Rizzo and Wisdom Rake, Duffy Getting Close, Mills, Stock, Stuff, and Other Cubs Bullets

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Rizzo and Wisdom Rake, Duffy Getting Close, Mills, Stock, Stuff, and Other Cubs Bullets

Chicago Cubs

So, last night was the 8th game this year that Michael has full-on covered instead of me, and the Cubs have won every single game he’s covered. I’m not bitter, since I like the Cubs to win, but man, my dude is gonna forget what it’s like to cover a multi-game losing stretch! Also, the Cubs are winning at a .557 clip this year, so the frequency with which they would win eight straight games when one particular guy was on duty would be just 0.9% of the time. Michael’s good luck this year is better than 1 in 100.

•   Hey, see, that’s why you don’t worry about long power outages from Anthony Rizzo, right? Like we talked about yesterday morning, he just does this sometimes, and then boom, the power comes for a good long while. A double and a homer last night, and there’s just no reason to worry about Rizzo, as long as he feels physically right.

•   Also harkening in reference to yesterday’s Bullets, Patrick Wisdom not only homered last night, but didn’t strike out (his first strikeout-free game in the last 10). Fun fact, though, since Wisdom’s numbers are so bonkers, and since he only hit one home run in the game:

•   I mean, even his SLUGGING went down in a game he hit a homer. That’s when you know a guy has played through an absolutely titanic stretch. What I really liked about his homer last night is that it came on a 2-0 slider that wasn’t absolutely brutal. So it wasn’t just a meatball fastball in a hitter’s count, it was kind of an atypical pitch toward the outer half, but it was up just enough and Wisdom sat back just enough to crush it.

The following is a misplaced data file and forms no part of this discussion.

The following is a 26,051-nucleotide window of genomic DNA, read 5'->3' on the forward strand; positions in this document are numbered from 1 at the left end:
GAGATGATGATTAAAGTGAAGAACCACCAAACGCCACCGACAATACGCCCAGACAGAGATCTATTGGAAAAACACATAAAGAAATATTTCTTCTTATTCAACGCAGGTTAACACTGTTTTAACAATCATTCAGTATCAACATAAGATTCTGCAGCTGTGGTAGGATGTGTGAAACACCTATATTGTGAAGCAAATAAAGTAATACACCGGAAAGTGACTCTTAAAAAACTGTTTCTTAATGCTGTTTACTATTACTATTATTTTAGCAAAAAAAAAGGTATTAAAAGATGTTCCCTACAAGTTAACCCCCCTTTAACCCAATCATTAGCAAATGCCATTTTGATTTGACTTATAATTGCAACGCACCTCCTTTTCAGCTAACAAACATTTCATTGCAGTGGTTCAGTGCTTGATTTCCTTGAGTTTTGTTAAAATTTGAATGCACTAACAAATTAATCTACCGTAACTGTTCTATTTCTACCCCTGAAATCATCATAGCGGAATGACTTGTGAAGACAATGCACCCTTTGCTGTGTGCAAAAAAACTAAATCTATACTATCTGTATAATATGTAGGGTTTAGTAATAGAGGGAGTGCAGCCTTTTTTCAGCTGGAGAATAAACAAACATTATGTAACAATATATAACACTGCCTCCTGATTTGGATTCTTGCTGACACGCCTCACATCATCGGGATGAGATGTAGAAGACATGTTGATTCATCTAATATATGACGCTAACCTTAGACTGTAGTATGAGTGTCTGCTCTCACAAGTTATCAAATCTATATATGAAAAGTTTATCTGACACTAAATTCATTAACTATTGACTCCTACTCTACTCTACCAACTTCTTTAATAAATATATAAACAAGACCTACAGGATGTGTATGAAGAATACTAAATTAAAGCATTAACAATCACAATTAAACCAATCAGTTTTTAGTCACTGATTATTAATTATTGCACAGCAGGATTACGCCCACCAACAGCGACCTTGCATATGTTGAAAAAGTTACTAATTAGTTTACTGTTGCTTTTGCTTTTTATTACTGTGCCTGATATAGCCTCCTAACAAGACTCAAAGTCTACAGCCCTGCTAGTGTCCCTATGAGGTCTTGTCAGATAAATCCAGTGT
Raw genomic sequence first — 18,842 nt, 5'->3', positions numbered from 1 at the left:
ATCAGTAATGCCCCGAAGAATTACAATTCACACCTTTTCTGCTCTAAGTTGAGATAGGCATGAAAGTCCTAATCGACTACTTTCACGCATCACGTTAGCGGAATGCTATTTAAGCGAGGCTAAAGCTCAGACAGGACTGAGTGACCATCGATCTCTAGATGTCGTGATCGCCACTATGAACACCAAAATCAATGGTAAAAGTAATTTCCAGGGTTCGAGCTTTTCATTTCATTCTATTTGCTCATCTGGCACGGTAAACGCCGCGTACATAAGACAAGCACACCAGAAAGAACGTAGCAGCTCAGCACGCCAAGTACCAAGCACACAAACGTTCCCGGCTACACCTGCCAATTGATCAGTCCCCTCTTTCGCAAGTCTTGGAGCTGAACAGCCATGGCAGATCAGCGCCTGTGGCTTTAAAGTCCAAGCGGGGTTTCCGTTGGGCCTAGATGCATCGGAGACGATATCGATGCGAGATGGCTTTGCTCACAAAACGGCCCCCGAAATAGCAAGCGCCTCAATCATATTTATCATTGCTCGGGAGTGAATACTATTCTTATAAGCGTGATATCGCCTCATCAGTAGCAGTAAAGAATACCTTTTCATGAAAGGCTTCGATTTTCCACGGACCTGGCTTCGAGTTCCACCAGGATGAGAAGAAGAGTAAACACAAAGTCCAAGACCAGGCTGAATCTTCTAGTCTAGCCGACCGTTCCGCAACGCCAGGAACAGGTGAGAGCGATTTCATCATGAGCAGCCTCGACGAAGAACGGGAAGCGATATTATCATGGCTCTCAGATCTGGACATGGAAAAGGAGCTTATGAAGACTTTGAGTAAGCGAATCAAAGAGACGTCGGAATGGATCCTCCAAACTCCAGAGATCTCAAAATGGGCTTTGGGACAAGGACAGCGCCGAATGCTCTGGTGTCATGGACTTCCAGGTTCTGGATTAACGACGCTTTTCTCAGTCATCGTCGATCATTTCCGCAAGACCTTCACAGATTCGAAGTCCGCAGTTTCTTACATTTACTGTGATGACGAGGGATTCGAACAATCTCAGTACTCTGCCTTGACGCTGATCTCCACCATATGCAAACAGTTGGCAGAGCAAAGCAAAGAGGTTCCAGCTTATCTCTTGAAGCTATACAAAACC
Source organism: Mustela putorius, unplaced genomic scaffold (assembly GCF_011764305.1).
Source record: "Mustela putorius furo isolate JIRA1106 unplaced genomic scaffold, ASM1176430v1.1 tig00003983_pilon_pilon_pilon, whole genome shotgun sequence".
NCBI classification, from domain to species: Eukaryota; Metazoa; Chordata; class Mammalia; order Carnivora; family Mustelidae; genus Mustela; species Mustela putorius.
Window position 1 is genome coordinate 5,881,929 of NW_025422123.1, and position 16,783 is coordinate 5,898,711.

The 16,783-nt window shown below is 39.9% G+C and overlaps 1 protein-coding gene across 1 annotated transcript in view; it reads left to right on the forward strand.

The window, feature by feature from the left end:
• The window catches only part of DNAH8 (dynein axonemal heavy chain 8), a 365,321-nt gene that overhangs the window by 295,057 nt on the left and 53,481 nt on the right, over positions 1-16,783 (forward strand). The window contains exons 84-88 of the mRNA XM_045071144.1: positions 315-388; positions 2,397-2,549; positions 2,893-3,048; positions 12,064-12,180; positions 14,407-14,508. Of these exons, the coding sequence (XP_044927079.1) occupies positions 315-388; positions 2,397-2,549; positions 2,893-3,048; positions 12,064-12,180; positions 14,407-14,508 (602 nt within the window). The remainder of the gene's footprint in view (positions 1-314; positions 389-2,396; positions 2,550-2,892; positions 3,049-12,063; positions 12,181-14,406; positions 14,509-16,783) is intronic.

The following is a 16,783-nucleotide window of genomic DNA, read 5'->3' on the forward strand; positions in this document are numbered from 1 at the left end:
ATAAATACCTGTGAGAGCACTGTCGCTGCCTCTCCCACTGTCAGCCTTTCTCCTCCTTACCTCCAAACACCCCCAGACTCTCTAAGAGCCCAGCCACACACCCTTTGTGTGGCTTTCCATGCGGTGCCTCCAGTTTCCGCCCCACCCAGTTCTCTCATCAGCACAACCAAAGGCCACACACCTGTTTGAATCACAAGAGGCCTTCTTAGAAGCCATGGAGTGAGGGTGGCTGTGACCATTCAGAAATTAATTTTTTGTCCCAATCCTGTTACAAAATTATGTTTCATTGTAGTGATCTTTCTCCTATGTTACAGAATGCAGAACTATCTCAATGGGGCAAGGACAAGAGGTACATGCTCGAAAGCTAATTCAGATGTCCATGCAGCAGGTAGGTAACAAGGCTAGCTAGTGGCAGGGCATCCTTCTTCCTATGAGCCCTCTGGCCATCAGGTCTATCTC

•   Highlights from the win (including Zach Davies being quite good, though more on him later):

•   Matt Duffy could be getting close to a rehab assignment, as his on-field work has clearly stepped up:

•   As we’ve discussed, the combined returns of Duffy, Jason Heyward, and Jake Marisnick would seem to make it tricky to keep starting Patrick Wisdom, but the reality is that you cannot justify sitting him down until and unless he goes into a long stretch where you’re seeing not only a lack of production, but clear issues that he’s not adjusting to. And if that means a guy like Duffy – who had been playing well in a different way – comes back to a pure bench gig, then so be it; or if it means Heyward sits more often, then so be it; or if it means Marisnick only starts against lefties, then so be it. The reality is that this will probably sort itself out by the time Duffy is ready to return, but you’re just not sitting Wisdom right now, and obviously you’re not sitting Kris Bryant. So?

•   Outfielder Nick Martini cleared waivers and accepted an outright to Iowa. So he’s off the 40-man now, but remains in the Cubs’ organization.

•   It’s at a distance, so it’s a little hard to see, but this is Andrew Chafin going WAY over the wall in center to rob Ian Happ of a batting practice homer:

•   On the one hand, oh my god be careful Andrew! On the other hand, I know, I know, these guys have to be themselves and enjoy what they’re doing on a day to day basis if they’re going to be at their best. But also, yeah, the be careful thing.

•   The Padres’ bullpen will be happy to stop facing the Cubs: